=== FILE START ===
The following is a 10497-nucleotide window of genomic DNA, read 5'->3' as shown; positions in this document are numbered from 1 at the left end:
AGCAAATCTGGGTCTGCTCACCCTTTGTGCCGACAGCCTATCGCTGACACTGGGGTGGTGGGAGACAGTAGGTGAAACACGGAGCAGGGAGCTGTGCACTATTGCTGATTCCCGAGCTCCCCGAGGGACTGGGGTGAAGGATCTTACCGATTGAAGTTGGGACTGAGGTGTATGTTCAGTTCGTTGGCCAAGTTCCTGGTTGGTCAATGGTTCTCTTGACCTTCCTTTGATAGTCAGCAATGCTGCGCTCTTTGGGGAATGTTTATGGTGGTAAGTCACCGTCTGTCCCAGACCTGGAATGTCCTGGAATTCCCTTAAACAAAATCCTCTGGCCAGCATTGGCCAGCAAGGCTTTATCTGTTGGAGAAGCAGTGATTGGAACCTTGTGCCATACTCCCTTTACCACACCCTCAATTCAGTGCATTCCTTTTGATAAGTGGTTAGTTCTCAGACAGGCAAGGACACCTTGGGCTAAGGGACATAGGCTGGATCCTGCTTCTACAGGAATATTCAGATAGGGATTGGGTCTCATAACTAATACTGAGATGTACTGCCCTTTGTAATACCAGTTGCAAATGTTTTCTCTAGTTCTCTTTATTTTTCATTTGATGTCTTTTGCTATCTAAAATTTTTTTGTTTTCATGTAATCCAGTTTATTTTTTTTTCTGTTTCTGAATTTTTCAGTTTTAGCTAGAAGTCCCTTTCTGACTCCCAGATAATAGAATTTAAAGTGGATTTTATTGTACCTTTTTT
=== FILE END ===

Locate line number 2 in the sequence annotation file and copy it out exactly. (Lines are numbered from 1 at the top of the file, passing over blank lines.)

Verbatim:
AGCAAATCTGGGTCTGCTCACCCTTTGTGCCGACAGCCTATCGCTGACACTGGGGTGGTGGGAGACAGTAGGTGAAACACGGAGCAGGGAGCTGTGCACTATTGCTGATTCCCGAGCTCCCCGAGGGACTGGGGTGAAGGATCTTACCGATTGAAGTTGGGACTGAGGTGTATGTTCAGTTCGTTGGCCAAGTTCCTGGTTGGTCAATGGTTCTCTTGACCTTCCTTTGATAGTCAGCAATGCTGCGCTCTTTGGGGAATGTTTATGGTGGTAAGTCACCGTCTGTCCCAGACCTGGAATGTCCTGGAATTCCCTTAAACAAAATCCTCTGGCCAGCATTGGCCAGCAAGGCTTTATCTGTTGGAGAAGCAGTGATTGGAACCTTGTGCCATACTCCCTTTACCACACCCTCAATTCAGTGCATTCCTTTTGATAAGTGGTTAGTTCTCAGACAGGCAAGGACACCTTGGGCTAAGGGACATAGGCTGGATCCTGCTTCTACAGGAATATTCAGATAGGGATTGGGTCTCATAACTAATACTGAGATGTACTGCCCTTTGTAATACCAGTTGCAAATGTTTTCTCTAGTTCTCTTTATTTTTCATTTGATGTCTTTTGCTATCTAAAATTTTTTTGTTTTCATGTAATCCAGTTTATTTTTTTTTCTGTTTCTGAATTTTTCAGTTTTAGCTAGAAGTCCCTTTCTGACTCCCAGATAATAGAATTTAAAGTGGATTTTATTGTACCTTTTTT